2019 was a great writing year for me. KOREAN CELEBRATIONS published by Tuttle debuted. I worked on revisions and edits for My Breakfast with Jesus which comes out June 2nd from Harvest House and revisions for The Ocean Calls: A Haenyeo Mermaid Story from Kokila imprint of Penguin Random House which comes out August 4th.
My agent sold another manuscript. Details will be announced soon. I can't wait to share!
Meanwhile, I'm in the midst of a 3-week Christmas break from school and will return to teaching my precious kindergartners on January 9th. I'm also trying to recover from bronchitis which seems like I've had the past month or more. I'm participating in Tara Lazar's Storystorm, writing down a book idea each day in January.
2020 will be an interesting year. My daughter will graduate from high school. Acceptances to various universities are rolling in. My two picture books mentioned above will publisher this summer. I spent New Year's Day writing and revising. Scroll down for a fun, cuddly, inspiring photo from my research!
You never know where writing research will take you! This, by far, is my favorite photo from it. Happy New Year! May you be blessed with abundant writing, creativity, and contracts.
They are almost twins. My Breakfast with Jesus publishes with Harvest House Publishers June 2, 2020. The Ocean Calls publishes with Kokila/Penguin Random House August 4, 2020. It's been so much fun watching them come from story idea, to selling to a publisher to being assigned an illustrator to seeing the final covers! Now I'm awaiting the arcs. My Breakfast with Jesus was actually the story idea of my awesome agent, Adria Goetz, who told me I should write this story. She knows my writing better than I do! And it sold. The Ocean Calls started with a tweet on Twitter that I read about haenyeo. I was fascinated with these granny divers, looked them up and was hooked. There were no picture books about them. So I wrote it after lots of research and traveling to watch them. More on that later!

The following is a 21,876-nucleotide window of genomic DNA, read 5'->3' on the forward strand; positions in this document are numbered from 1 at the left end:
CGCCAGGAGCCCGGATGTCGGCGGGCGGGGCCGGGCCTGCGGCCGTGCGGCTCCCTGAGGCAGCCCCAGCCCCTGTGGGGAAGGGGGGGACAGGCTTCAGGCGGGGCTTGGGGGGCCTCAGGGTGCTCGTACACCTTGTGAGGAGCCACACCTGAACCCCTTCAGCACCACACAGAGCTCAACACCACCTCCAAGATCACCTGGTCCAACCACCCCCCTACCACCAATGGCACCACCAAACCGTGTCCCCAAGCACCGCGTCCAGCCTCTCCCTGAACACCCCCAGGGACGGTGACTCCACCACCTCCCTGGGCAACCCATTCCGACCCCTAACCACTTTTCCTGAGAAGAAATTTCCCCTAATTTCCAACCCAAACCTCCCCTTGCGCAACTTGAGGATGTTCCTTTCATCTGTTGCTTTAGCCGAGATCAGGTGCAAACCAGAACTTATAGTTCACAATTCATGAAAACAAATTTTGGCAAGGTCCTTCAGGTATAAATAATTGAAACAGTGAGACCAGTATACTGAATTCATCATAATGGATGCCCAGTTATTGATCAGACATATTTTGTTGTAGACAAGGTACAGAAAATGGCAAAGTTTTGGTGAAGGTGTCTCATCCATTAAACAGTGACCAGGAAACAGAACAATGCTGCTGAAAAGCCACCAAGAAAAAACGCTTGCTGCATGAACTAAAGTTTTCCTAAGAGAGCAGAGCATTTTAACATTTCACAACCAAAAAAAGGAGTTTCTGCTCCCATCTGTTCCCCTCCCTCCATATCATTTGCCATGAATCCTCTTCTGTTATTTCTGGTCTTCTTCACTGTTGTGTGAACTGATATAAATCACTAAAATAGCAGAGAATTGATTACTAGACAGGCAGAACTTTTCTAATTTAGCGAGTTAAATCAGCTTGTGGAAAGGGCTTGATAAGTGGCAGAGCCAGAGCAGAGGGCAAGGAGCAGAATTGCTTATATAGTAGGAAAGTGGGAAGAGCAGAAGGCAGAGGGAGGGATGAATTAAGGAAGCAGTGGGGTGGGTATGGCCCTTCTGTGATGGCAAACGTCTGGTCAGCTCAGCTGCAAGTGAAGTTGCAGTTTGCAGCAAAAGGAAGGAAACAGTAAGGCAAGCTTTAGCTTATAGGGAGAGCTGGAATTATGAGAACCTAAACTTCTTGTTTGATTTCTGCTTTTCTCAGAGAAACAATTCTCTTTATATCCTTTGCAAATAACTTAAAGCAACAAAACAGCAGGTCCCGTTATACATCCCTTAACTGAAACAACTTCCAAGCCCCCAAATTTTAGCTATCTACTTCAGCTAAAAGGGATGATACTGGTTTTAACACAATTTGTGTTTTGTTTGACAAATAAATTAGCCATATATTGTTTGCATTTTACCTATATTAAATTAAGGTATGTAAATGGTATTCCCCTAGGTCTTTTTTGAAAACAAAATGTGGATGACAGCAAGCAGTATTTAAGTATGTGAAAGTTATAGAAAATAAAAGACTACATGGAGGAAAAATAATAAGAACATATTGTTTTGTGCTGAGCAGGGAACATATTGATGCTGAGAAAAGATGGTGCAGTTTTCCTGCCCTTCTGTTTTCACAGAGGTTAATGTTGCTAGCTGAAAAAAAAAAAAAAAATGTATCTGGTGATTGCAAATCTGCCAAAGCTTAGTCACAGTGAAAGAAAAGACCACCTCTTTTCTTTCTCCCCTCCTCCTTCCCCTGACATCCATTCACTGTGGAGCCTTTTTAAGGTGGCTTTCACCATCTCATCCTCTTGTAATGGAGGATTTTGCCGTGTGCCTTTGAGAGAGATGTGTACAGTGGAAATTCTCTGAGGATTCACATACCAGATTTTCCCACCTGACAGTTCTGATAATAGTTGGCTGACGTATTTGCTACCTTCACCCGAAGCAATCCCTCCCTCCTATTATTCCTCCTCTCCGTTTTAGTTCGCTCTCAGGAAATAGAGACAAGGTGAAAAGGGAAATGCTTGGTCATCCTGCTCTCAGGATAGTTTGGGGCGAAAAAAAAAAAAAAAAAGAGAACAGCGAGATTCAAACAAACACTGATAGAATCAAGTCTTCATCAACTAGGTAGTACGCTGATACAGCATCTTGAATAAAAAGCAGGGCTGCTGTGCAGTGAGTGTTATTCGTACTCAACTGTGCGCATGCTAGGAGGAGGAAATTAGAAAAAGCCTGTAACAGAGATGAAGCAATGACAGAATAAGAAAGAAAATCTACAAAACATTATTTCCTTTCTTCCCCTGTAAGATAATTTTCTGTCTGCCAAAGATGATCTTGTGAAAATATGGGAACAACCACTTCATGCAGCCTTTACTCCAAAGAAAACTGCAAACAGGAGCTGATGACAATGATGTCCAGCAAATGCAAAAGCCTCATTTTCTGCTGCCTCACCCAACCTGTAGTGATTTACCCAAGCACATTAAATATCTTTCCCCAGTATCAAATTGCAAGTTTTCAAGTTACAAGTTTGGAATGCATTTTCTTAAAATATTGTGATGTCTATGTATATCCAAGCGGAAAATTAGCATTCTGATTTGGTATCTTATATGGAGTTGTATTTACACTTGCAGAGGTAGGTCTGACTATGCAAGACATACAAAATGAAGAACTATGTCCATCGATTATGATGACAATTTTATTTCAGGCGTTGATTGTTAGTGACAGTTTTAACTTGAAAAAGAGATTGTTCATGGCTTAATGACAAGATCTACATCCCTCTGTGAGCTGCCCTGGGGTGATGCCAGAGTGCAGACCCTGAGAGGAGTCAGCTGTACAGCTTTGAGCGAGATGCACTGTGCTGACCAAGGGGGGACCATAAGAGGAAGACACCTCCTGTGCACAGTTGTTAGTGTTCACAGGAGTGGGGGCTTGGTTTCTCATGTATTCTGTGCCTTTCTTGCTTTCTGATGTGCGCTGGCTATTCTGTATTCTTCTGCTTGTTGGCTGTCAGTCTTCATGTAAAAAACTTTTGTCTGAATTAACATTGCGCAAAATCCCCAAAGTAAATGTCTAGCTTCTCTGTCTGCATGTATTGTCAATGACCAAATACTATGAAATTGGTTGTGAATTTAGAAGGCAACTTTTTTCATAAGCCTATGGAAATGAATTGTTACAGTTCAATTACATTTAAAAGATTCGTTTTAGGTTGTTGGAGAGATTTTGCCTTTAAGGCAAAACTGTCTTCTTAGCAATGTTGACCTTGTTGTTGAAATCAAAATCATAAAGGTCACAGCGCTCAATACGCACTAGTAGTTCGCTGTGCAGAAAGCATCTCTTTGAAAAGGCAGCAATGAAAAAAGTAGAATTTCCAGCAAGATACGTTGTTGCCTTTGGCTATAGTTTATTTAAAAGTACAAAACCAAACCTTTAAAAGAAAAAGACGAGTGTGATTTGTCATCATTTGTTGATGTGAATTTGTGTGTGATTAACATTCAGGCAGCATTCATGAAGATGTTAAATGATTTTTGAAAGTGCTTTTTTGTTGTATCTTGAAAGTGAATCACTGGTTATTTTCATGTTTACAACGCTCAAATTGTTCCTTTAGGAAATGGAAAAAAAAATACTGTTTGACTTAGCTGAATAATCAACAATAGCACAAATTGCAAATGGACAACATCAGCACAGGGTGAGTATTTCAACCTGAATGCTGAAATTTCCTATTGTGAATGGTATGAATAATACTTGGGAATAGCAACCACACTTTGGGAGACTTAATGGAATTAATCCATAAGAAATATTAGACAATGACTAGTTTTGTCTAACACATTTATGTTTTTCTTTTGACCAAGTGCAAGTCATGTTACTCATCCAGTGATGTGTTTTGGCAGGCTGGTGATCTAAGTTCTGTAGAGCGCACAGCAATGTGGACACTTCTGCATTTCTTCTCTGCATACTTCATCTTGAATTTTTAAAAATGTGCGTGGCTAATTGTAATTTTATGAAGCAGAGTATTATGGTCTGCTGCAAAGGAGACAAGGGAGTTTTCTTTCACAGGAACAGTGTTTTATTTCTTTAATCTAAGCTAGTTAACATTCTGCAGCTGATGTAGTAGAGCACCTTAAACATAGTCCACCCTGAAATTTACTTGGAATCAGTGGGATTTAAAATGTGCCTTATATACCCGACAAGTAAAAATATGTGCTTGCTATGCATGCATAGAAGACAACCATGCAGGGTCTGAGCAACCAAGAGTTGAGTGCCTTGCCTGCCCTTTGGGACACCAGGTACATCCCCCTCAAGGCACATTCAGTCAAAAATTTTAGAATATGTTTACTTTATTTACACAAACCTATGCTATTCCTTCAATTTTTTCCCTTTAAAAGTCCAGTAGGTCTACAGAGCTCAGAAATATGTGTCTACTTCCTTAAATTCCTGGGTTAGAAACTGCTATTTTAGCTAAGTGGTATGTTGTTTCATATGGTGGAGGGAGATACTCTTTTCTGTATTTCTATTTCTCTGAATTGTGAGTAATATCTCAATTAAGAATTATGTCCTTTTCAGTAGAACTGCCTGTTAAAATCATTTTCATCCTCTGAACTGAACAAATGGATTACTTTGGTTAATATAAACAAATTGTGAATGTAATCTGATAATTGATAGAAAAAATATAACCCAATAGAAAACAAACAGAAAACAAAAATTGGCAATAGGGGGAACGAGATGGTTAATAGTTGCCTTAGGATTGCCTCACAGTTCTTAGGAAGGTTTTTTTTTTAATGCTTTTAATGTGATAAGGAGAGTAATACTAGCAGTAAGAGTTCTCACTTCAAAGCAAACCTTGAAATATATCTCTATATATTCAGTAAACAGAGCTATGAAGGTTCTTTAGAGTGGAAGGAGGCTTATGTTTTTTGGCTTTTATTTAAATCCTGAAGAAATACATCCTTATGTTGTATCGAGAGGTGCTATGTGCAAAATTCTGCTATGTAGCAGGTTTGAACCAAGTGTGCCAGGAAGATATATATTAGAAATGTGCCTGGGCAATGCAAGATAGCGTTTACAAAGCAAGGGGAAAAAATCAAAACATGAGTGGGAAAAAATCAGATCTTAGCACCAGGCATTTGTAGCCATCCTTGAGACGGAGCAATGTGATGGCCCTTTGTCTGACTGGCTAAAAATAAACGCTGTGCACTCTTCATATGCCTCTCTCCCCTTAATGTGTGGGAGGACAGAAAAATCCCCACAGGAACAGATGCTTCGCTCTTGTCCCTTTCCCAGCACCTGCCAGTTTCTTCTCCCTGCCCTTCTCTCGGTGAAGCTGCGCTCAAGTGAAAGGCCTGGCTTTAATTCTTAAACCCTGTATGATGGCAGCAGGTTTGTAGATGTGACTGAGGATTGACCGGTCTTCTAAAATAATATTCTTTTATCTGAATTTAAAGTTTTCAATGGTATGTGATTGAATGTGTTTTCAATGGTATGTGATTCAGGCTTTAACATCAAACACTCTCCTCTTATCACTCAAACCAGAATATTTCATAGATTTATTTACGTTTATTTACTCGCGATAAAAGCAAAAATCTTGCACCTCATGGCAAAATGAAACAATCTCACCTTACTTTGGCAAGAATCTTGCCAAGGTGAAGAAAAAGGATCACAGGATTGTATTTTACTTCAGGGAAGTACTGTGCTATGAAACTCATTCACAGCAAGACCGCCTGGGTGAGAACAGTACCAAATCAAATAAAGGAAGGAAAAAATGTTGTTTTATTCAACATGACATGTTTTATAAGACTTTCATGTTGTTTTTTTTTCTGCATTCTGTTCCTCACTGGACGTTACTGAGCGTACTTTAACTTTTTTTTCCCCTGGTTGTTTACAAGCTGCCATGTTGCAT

In the meantime, more book news is on the way. While I wait, I continue to write & revise my WIPS with my three critique groups. And I'm thankful to attend SCBWI online webinars and hear more great writing advice. How's your writing?
My 2nd picture book is out today, August 13th, 2019, from Tuttle Publishing. This nonfiction children's book is like it says, all about Korean festivals, holidays, and traditions with recipes, games, and crafts mixed in.
A colleague asked me which of my picture books is my favorite. I told her what most authors say--each book is like our own child. We love them all. Korean Celebrations, in particular, had a long birthing period, NINE YEARS from conception to birth!
If you want to know the backstory, keep reading.
Before we moved to Korea in 2010, I was part of a wonderful in person critique group in California headed by the awesome author, Nancy I. Sanders. She lands many contracts BEFORE she writes the book. She told us her strategy. She queries publishers with ideas that could fill a hole in their publishing line. So I tried it. I came across Tuttle Publishing in Vermont and noticed they had a book on Japanese Celebrations and Filipino Celebrations. But nothing about Korean holidays. So I came up with four book ideas, including Korean Celebrations, and sent them a query on July 29, 2011. FIVE months later, the acquisitions editor emailed and said yes, send detailed proposals, starting with Korean Celebrations.
Insert: [September 2010 our family moved to South Korea for my husband's work. I noticed that Korea had holidays almost every month. So that was another reason for writing this book. I wanted my kids to know about the holidays.]
I researched and wrote up an outline (TOC) and sent it in. FIVE months later I had heard nothing and inquired. My proposal had been passed to the children's editor, Terri Jadick. NINE months later (March 2013) Terri got back to me stating they really needed an illustrator before she could propose the book to the committee. So the illustrator search began.